The cultural changes that have taken place among lambada communities living in close proximity with the caste-stratified Hindu village society have resulted in all-round deterioration in their social and livelihood levels. The shift in the egalitarian community from the practice of bride price to dowry, and the absence of infrastructure and welfare schemes, has resulted in large-scale trafficking of the girl child.
GITA RAMASWAMY, BHANGYA BHUKYA
For the evolution of social formation, transforming society from one stage to another is a natural phenomenon, where the cultural and material changes happen side by side. If there is an imbalance between material and cultural changes, it leads to a crisis in society. Our study on lambada girl child trafficking in south Telengana draws the conclusion that the imbalance between material and cultural changes created a gulf in lambada society. The lambada community has been undergoing a massive cultural change in Andhra Pradesh. The adivasis’ mode of thinking about the forest universe, their social and cultural practices and work culture, which transforms their universe into a living space, emerges from egalitarian values and practices. The notion of self-reliance is central to this social life; the forest their main source of livelihood. The lambada community has come out of this mode of thinking and embodied caste-Hindu practices and ethos in their day-to-day life today. However, the costs of the new practices have thrown them into a crisis. The shift from bride price to dowry has transformed the girl child into a felt burden; lambadas give up this girl child for just for a sari valued at Rs 200. The lambadas are one of the larges adivasi communities in Andhra Pradesh. The term lambada might have been derived from the Sanskrit ‘lavan’ meaning salt. Ancestors of the lambadas were traders of salt. They were basically a nomadic community till recent times. There are still some groups of lambadas of Medak distric who continue their nomadic existence. Generally, they are scattered around the old forts across the country. Colonial accounts underline the fact that the lambadas were originally from wester Rajputana, and that they spread throughout India in order to supply grain and salt on caravans to the army as well as the general populace. There are also any number of mythological stories among them, revealing this movement to different parts of India and their ancestral link with the rajputs. It is recounted that they played an important role in deciding the victory and defeat of rulers. They even rendered great services to the British in the Karnataka wars. The advent of modern means of transportation dislocated the lambadas from their traditional occupation. For some time, they were involved in cattle breeding, later they settled in ‘banjar’ lands (non-’patta’ government lands). As their ‘thandas’ (settlements) are close to villages, they came under the influence of village society, which is caste-stratified, within a short time. All village practices begun having corresponding resonances in the ‘thanda’ society.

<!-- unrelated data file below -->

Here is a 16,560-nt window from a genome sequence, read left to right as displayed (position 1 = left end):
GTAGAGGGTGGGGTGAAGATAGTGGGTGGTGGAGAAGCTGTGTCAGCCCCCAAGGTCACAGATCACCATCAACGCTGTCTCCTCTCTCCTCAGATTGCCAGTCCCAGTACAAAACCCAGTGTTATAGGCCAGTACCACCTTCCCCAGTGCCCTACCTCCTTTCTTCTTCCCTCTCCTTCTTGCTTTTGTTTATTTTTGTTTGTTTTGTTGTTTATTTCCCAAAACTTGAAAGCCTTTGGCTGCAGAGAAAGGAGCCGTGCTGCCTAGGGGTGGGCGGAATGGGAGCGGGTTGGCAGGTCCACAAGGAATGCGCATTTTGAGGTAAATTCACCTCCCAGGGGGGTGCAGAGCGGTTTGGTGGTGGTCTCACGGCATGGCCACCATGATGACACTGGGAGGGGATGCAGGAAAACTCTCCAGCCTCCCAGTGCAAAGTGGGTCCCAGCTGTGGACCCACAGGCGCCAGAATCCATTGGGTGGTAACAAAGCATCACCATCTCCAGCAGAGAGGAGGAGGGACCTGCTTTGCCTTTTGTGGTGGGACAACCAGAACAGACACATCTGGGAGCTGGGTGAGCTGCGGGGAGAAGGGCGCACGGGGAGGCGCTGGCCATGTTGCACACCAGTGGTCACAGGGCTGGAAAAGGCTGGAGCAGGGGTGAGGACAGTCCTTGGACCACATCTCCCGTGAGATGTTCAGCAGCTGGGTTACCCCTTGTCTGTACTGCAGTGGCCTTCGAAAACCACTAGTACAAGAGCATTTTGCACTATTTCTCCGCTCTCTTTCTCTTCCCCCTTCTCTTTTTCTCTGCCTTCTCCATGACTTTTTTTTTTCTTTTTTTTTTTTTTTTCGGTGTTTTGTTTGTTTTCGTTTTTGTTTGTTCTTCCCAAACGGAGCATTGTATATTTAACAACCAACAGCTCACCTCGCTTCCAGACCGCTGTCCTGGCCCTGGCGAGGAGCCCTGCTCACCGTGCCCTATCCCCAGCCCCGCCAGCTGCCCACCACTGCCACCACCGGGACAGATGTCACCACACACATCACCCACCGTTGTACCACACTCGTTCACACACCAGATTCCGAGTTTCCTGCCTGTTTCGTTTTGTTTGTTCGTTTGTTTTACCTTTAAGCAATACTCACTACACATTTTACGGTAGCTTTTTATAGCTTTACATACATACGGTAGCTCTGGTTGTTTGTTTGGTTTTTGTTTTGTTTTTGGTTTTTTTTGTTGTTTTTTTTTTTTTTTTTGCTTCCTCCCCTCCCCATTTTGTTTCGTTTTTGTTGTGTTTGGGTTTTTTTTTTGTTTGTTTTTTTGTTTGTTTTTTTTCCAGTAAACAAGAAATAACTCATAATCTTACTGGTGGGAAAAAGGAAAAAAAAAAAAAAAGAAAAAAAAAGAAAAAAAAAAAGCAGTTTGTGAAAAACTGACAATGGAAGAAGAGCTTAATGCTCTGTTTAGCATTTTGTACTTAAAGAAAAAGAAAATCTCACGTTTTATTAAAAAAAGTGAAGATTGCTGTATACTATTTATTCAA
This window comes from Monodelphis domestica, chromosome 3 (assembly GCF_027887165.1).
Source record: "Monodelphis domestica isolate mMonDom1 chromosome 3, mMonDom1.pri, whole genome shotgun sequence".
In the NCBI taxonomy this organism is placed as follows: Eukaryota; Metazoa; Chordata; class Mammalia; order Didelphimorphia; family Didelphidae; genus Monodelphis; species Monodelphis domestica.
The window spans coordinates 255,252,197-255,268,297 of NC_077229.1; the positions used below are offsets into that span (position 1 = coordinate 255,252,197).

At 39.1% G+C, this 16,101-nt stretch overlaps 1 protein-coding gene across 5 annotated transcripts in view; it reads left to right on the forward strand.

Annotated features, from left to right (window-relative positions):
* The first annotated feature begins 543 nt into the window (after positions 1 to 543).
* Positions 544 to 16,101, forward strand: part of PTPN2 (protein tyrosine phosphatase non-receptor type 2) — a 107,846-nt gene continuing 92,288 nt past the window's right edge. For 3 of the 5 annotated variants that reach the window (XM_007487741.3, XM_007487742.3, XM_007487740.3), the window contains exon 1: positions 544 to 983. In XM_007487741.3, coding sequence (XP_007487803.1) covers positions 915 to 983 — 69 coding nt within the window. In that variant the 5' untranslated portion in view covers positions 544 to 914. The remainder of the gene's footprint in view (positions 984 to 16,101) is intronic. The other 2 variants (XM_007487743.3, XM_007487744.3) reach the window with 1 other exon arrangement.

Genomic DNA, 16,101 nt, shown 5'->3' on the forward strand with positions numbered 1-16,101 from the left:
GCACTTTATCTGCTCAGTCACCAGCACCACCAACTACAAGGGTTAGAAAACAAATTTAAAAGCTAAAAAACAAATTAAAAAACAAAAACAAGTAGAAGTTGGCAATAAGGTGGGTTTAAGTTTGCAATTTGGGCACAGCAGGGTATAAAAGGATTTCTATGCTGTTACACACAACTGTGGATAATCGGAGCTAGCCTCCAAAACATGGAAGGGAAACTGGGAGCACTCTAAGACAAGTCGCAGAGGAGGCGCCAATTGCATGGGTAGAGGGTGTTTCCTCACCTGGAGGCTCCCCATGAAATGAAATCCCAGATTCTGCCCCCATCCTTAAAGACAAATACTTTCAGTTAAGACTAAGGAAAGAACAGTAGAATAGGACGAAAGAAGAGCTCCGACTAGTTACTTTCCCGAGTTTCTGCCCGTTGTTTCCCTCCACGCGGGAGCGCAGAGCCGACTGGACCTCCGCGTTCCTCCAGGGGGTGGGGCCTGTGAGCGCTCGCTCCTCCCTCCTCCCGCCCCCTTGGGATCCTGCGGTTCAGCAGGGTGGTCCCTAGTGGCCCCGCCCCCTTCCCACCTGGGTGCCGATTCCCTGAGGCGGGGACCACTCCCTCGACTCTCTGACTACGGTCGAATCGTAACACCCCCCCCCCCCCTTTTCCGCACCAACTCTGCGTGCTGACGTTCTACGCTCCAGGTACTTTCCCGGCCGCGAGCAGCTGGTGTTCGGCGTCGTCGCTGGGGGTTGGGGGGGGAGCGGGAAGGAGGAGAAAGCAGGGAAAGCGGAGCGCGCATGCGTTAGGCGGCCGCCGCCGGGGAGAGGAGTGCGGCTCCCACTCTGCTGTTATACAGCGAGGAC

From Bride Price to Dowry